SUPREME COURT OF THE STATE OF NEW YORK Appellate Division, Fourth Judicial Department
June 10, 2011
IN THE MATTER OF NANCY GARZON, PETITIONER,
NEW YORK STATE OFFICE OF CHILDREN AND FAMILY SERVICES, NEW YORK STATE CENTRAL REGISTER OF CHILD ABUSE AND MALTREATMENT AND NIAGARA COUNTY DEPARTMENT OF SOCIAL SERVICES, RESPONDENTS.
Matter of Garzon v New York State Off. of Children & Family Servs.
Appellate Division, Fourth Department Published by New York State Law Reporting Bureau pursuant to Judiciary Law § 431.
This opinion is uncorrected and subject to revision before publication in the Official Reports.
Decided on June 10, 2011
PRESENT: SMITH, J.P., FAHEY, CARNI, LINDLEY, AND GORSKI, JJ.
Proceeding pursuant to CPLR article 78 (transferred to the Appellate Division of the Supreme Court in the Fourth Judicial Department by order of the Supreme Court, Niagara County [Ralph A. Boniello, III, J.], entered January 10, 2011) to review a determination of respondents. The determination found, inter alia, that petitioner's maltreatment of her child is reasonably related to her employment in child care.
It is hereby ORDERED that the determination is unanimously confirmed without costs and the petition is dismissed.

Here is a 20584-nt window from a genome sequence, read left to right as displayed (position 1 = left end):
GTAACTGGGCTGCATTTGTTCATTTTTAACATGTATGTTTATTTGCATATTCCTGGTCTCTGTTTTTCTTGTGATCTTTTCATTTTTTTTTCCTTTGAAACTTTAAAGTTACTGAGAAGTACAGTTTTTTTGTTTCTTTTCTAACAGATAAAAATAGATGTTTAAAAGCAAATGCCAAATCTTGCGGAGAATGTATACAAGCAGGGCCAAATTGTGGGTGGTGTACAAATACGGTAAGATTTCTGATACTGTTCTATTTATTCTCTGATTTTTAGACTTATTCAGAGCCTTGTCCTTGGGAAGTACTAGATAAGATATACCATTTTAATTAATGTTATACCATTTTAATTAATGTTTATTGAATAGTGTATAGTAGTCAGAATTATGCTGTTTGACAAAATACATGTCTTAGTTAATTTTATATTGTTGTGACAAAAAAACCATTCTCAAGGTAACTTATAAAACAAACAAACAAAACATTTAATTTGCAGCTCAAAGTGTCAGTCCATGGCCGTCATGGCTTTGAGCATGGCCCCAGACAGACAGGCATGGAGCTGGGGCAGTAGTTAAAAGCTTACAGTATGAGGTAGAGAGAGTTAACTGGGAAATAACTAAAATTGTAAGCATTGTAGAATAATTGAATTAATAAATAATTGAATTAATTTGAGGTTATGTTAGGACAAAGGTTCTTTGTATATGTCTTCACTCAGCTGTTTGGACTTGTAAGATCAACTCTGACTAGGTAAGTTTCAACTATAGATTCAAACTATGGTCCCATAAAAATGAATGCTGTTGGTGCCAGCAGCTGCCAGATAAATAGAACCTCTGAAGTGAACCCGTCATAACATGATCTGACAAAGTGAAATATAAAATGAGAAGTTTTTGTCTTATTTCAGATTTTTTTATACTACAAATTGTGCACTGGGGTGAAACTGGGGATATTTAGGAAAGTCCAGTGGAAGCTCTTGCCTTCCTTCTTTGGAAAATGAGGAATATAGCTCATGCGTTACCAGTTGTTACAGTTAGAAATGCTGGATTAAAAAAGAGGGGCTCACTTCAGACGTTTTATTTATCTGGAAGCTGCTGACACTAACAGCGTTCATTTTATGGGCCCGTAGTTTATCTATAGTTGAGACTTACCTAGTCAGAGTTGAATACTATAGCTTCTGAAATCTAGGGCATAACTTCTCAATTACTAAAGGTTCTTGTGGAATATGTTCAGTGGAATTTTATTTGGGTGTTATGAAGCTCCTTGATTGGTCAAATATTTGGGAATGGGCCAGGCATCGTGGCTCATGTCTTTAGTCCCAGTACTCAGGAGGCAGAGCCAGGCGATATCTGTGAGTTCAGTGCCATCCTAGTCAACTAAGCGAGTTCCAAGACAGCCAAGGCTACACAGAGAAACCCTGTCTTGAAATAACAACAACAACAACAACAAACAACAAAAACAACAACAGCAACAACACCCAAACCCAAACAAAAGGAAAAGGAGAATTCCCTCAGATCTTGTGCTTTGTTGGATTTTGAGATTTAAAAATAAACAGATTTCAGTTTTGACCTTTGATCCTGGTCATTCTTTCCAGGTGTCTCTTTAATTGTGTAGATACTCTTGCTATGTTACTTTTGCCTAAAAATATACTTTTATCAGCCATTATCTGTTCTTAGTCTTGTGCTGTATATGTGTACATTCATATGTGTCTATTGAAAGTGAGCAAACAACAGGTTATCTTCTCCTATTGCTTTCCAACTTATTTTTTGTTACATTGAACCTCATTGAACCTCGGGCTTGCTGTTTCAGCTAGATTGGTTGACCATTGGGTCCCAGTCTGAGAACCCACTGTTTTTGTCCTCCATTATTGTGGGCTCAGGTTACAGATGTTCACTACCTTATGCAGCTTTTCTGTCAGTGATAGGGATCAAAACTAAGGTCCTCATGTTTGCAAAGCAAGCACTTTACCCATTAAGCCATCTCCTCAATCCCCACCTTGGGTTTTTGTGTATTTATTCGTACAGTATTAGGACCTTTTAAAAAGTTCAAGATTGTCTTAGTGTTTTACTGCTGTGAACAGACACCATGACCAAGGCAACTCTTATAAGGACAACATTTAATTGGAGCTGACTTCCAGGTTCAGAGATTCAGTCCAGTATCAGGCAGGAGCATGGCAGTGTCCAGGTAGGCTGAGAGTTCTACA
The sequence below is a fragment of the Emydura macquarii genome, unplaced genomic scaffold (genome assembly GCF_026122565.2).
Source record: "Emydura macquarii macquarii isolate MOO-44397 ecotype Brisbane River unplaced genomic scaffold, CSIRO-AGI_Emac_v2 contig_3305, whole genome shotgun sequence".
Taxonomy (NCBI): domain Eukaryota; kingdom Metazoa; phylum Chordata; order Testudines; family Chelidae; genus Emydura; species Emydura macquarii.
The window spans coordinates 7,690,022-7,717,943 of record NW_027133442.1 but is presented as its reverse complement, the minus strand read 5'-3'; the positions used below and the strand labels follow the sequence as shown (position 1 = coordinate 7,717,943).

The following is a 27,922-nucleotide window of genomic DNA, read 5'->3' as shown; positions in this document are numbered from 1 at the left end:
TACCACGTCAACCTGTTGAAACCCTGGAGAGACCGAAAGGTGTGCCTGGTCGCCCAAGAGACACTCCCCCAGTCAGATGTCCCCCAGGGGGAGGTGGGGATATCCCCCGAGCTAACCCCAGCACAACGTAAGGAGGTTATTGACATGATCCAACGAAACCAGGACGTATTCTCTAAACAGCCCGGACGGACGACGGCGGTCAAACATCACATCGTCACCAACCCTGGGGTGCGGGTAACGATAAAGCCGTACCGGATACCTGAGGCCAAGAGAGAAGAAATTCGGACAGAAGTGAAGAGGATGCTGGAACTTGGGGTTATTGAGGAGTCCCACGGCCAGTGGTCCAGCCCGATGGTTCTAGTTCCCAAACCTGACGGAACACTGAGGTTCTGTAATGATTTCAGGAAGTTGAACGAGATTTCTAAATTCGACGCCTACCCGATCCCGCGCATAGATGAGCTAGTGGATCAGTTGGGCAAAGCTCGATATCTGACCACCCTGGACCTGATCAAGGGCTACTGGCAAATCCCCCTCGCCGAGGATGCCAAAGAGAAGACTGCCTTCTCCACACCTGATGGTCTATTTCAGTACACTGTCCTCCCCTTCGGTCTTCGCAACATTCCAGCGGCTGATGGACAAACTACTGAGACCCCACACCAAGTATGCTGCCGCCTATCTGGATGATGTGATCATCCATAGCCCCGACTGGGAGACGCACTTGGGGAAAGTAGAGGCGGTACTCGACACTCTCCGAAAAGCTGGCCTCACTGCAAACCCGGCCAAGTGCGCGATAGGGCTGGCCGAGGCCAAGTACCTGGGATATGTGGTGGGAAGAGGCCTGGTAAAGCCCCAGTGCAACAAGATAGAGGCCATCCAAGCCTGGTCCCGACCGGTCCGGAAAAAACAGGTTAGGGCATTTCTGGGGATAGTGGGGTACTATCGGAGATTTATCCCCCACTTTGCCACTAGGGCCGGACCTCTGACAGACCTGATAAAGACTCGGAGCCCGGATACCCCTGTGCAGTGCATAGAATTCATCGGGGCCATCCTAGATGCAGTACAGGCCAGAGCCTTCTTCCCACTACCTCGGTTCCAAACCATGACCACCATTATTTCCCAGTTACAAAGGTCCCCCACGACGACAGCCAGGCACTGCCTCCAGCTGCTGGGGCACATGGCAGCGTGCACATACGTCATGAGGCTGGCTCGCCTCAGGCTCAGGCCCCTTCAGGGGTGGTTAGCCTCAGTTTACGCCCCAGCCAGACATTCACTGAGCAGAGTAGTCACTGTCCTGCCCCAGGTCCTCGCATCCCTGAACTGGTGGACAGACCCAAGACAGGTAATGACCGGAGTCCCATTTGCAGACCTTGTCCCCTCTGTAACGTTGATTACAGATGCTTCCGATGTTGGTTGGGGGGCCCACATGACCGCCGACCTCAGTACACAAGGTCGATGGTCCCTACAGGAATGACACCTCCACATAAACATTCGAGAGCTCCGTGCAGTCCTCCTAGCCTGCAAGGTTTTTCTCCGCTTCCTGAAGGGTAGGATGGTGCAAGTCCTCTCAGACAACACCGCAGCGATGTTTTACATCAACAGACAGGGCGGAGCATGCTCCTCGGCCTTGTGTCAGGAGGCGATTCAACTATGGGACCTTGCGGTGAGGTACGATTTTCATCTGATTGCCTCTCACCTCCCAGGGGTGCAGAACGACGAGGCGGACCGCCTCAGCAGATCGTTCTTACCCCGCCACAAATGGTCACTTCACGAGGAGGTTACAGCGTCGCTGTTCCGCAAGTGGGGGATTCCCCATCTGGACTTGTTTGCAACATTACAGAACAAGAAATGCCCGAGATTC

Memorandum: Petitioner commenced this CPLR article 78 proceeding seeking to annul the determination following a fair hearing finding that the indicated report of maltreatment against her is reasonably related to her employment in child care or her provision of foster or adoptive care (see Social Services Law § 422  [c] [ii]). We conclude that the determination is supported by substantial evidence (see Matter of Castilloux v New York State Off. of Children & Family Servs., 16 AD3d 1061, lv denied 5 NY3d 702; see also Matter of Richard R. v Carrion, 67 AD3d 915; Matter of Mary P. v Helfer, 17 AD3d 1013, amended on rearg 20 AD3d 943). The evidence presented at the hearing established that petitioner hit her 12-year-old child in the leg, head and arm and then kicked the passenger door of a vehicle while the child was sitting in the passenger seat. Petitioner testified at the hearing that she was acting in self-defense, and she therefore failed to take responsibility for her actions or appreciate the seriousness of the incident. Based upon the evidence presented at the hearing, we conclude that there is no reason to disturb the finding that petitioner's act of maltreatment is relevant and reasonably related to, inter alia, her employment in child care.
Entered: June 10, 2011
Patricia L. Morgan Clerk of the Court
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